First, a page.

Monday, April 27, 2009

Roaring Fire (Hoero! Tekken) (1982)


Let’s see if I remember everything important: Juji is a Japanese cowboy who knows Kung Fu. Then there’s Spartacus, played by pro wrestling legend Abdullah the Butcher. And Sonny Chiba plays a magician. Who does ventriloquism. But actually works for Interpol. And Joji’s blind sister-in-law (at least I think that’s the relation) can fight like Zatoichi. And also there are Nazis, ninjas, car chases, a helicopter, bananas stuffed with heroin, a Russian boxer, a melee on the top of a moving bus, trap doors, and some other improbable stuff that I’m sure I’m forgetting. This is some wild shit right here. Seriously, Norifumi Suzuki’s Roaring Fire (Hoero! Tekken) is the movie you had playing in your head when you were a twelve year-old boy hopped up on Pixy Stix and Tab; even back then you never thought someone would be stupid enough to make it, but you always hoped they would.


Joji (Hiroyuki Sanada) is the long lost twin brother of the heir of a wealthy Japanese businessman. He was kidnapped as a child, and raised as a cowboy. Joji is told this by his (adopted) father, the kidnapper, who begins the movie on his deathbed. Then we get a montage of Joji riding his horse, lassoing stuff with cowboys, and throwing hatchets with Indians (the types of Indians that only exist in Westerns, but whatever). We, the film-going audience, realize that during the duration of the film Joji is going to have to ride a horse and lasso something and throw a hatchet at someone, and we are pleased by this development. Also, he has a pet chimp. I should probably mention that.

Joji returns to Japan, to discover that his twin, Toru, has been killed by the Hong Kong mob, that his parents are dead, and that his family’s home is currently occupied by judgmental bikini babes who take umbrage at the sassy pranks played by his chimp. So they call Spartacus (Abdullah the Butcher), who tries to beat up poor Joji. But Joji’s too quick, and he escapes! And Spartacus, thus bested, decides to become his best friend. Or something.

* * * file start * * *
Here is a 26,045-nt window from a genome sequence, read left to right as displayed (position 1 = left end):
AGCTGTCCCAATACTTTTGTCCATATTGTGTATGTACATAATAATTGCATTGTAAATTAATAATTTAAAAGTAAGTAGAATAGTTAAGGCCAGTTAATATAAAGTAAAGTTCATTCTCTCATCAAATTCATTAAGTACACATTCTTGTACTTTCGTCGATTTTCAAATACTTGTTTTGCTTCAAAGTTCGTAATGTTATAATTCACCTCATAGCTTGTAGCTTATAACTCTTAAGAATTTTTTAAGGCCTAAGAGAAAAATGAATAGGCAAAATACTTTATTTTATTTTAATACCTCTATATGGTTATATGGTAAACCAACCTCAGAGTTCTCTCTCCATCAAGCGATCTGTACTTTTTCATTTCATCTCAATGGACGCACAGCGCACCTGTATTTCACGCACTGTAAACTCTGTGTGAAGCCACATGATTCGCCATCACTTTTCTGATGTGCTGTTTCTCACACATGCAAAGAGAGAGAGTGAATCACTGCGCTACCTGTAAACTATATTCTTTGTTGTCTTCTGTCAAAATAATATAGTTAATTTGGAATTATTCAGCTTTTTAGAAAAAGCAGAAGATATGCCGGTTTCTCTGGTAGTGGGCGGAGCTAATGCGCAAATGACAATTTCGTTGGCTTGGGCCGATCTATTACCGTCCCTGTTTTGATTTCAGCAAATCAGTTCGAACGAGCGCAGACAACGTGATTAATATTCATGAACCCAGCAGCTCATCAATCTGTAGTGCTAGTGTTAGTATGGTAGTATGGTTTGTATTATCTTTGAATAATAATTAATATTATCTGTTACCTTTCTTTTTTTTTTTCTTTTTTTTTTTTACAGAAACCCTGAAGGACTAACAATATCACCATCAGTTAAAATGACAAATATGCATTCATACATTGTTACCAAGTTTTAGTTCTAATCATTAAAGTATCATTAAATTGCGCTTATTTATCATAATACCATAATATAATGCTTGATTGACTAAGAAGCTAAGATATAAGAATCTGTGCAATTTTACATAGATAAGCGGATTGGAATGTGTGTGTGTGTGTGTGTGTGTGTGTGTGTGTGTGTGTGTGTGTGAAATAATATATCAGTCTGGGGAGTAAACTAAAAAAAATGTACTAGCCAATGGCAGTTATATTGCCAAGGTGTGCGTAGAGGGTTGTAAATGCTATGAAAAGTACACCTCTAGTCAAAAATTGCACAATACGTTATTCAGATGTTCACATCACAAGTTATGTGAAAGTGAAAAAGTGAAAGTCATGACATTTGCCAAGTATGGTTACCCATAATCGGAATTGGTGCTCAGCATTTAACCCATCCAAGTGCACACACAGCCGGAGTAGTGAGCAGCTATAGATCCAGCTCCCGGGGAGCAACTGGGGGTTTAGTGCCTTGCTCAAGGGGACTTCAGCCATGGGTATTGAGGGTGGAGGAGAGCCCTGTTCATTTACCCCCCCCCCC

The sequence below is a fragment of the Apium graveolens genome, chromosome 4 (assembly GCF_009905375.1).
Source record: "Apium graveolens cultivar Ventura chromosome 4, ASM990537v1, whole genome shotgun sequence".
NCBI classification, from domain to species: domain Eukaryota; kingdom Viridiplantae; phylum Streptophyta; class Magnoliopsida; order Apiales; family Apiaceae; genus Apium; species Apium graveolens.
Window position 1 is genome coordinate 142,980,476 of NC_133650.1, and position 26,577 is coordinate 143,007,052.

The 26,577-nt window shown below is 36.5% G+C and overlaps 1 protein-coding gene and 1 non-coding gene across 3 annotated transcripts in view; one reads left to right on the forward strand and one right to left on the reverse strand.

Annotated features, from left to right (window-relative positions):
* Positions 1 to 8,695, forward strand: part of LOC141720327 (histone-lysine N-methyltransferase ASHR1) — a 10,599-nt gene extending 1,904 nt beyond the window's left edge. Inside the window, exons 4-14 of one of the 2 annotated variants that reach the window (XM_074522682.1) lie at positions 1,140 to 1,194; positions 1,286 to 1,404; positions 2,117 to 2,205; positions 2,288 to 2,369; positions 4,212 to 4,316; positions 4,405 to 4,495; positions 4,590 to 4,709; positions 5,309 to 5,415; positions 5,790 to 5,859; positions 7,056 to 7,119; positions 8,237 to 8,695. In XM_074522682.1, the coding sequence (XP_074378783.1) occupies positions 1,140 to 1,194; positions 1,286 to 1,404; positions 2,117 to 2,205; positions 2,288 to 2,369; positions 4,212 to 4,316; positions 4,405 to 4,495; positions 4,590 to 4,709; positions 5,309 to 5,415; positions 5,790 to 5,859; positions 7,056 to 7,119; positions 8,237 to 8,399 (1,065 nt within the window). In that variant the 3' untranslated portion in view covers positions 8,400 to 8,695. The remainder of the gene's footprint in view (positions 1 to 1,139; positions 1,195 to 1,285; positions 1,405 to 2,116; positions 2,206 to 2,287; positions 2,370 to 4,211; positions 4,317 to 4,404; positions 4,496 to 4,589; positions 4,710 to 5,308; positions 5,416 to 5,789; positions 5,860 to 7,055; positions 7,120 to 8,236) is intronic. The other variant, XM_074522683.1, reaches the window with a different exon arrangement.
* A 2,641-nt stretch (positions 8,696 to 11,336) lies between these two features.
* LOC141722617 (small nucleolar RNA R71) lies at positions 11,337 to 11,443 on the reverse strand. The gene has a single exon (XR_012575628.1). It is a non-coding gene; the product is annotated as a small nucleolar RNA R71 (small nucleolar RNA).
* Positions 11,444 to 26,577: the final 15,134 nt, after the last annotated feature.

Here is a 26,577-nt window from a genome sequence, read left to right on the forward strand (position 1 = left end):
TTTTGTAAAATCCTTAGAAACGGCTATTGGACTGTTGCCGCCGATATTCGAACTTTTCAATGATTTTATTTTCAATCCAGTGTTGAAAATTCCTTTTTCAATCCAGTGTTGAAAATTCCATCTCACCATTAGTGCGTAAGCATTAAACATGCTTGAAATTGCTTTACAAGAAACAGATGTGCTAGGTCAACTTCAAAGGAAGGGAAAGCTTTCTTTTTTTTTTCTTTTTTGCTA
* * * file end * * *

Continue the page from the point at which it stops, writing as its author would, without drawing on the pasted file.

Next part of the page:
Through a series of events too baffling or forgettable to explain, Joji runs into Mr. Magic (Sonny Chiba), an Interpol agent, posing as a magician (for some inexplicable reason) who does a bewildering ventriloquist act (for some inexplicable, yet awesome, reason) and who tries to clue Joji in to the fact that his uncle is evil. We, the audience, know that Joji’s uncle is evil, because when Joji’s not around he has sinister conversations, shot at sinister low angles, and is usually framed by a conveniently-placed Nazi flag or a swastika. Any connection he might have to the National Socialist movement is unclear--in fact, I think this is just a shortcut to establish that he’s evil. Nazis are evil + he likes Nazis = he’s evil.

Soon Joji becomes hip to the fact that his uncle had his parents killed so that he can take over the family. Then, having gained this prestige, he intends to buy his way into politics, using the money he gains from selling the family jewels to drug lords, who will help him smuggle bananas filled with heroin into the country. And then maybe he’ll use his connections to help the Nazis (?). But that's just speculation.


To thwart his uncle, Joji has to involve himself in some of the craziest shit every seen on film. He fights a bare-chested Russian boxer, and battles ninjas disguised as monks in a scene clearly intended to mimic cartoons rather than reality. He is aided by Mr. Magic, his Zatoichi-esque sister-in-law, and Abdullah the Butcher, each of whom get at least one kick-ass fight scene in which to show of their chops. Hiroyuki Sanada is no slouch either, and at several times during the film he does acrobatic stuff that reminds you just how cool kung-fu can be.


The director, Norifumi Suzuki, is primarily known as a talented sleaze-meister, with some popular pinky films to his name, such as School of the Holy Beast, Sex & Fury, and the Girl Boss series. Suzuki is not unlike Lone Wolf & Cub director Kenji Misumi, in that he’s incredibly talented at what he does, and what he does is make violent genre films that most serious critics and movie goers would turn their noses down at. He is, however, a real artist, and it shows in a film like Hoero! Tekken, which may remind you of John Carpenter’s Big Trouble in Little China, if that film was even more bizarre and action-packed. In the hands of a lesser director, this would come off as a terrible mess, instead of what it really is: an amazing mess.

To the best of my knowledge, there’s no official, English-friendly DVD out there of Hoero! Tekken, and I sure wouldn’t hold my breath waiting for one. This film attracts a select few--those who enjoy Kung Fu, camp, puppets, and subtitles--and so I doubt anyone’s clamouring to make it available. However, if anyone has read this far and thinks “Hey, this is right up my alley!”, it probably is, and you should seek it out. Now.

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